There is often something try-hard about British attempts at hard-boiled crime fiction. Pock-marked faces grimace under sharp haircuts, suits are ironed to within an inch of their life, tough talk slices the air – but it all unfolds like in Bugsy Malone (1976), where little kids played out a twee fantasy of inhabiting an American gangster picture.
Croupier has Mike Hodges of the original Get Carter (1970) fame at the directorial helm, so it shouldn't suffer from a lack of nerve. Alas, this tale of the gambling world pales beside its evident models, such as The Gambler (1974) and Casino (1995).
The setting is not a mighty gambling den in Las Vegas but a modestly seedy English establishment. Jack (Clive Owen) temporarily puts aside his attempts at novel writing and reconnects with the shady past bequeathed to him by his father in South Africa. As Jack cons the customers as a flash croupier and manipulates those close to his heart, he comes to resemble Jake, the ruthless hero of his new novel.
The story's conceits belong more to writer Paul Mayersberg than to Hodges (in a rare gesture, the credit 'a film by' is followed by both men's names). Mayersberg has had a fascinating career, beginning in criticism for the legendary Movie magazine in the early '60s and working his way through scripts for Nicolas Roeg and Nagisa Oshima, as well as directing the oddity Captive (1985).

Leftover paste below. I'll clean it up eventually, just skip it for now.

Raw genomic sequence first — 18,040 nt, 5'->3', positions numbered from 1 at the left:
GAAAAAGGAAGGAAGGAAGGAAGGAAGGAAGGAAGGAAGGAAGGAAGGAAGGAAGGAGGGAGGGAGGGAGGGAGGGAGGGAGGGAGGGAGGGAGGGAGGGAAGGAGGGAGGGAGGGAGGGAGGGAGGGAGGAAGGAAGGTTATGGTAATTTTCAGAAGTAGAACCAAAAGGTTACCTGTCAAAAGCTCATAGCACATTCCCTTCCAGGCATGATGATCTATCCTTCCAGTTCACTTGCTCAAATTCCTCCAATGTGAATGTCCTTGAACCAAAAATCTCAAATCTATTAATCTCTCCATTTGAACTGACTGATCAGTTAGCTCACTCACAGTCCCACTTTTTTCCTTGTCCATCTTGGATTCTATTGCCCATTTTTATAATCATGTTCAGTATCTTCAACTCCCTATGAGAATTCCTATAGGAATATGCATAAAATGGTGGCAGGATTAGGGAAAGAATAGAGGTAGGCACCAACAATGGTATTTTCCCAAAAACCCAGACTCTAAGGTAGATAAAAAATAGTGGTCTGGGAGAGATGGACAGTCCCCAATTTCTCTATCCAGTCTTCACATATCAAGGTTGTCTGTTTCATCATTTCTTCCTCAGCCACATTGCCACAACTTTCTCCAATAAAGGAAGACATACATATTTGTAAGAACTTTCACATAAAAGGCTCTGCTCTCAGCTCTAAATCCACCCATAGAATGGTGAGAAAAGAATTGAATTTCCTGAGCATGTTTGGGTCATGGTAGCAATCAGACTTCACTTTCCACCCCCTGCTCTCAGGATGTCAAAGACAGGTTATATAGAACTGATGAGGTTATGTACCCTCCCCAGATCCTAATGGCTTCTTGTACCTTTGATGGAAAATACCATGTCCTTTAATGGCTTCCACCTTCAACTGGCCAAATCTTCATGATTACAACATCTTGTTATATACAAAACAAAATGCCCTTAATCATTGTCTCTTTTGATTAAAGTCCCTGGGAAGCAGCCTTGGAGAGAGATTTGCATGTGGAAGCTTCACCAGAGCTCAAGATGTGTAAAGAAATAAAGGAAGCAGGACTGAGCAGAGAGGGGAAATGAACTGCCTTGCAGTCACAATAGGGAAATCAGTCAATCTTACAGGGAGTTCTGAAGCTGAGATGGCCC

Mayersberg may love the gritty detail of the hard-boiled tradition – the close-up attention to a job or lifestyle – but he is also terribly fond of dramatic metaphors and elegant narrative patterns. So Jack's game becomes his life; his life becomes a novel; and this novel is etched heavily with intimations of tragic fate.
Meanwhile, Jack alternates indifferently between three women: his pained partner, ex-cop Marion (Gina McKee); a casual lover, ex-prostitute Bella (Kate Hardie); and an enigmatic gambler, ex-South African Jani (Alex Kingston). With all those ex factors at work, this is clearly a story weighed down by the unfinished business of the past.
Croupier can be distantly admired, its ingenuities ticked off one by one, but it never becomes an involving or exciting experience. Hodges and Mayersberg try to have it every which way: they turn Jack's moral journey into a nearly plotless abstraction, yet at the same time they scatter enigmas and clues for the sake of a final whodunit pay-off.
The overall effect is unconvincing and disjunctive, as if Peter Greenaway had stooped to adapt Agatha Christie.
© Adrian Martin April 2001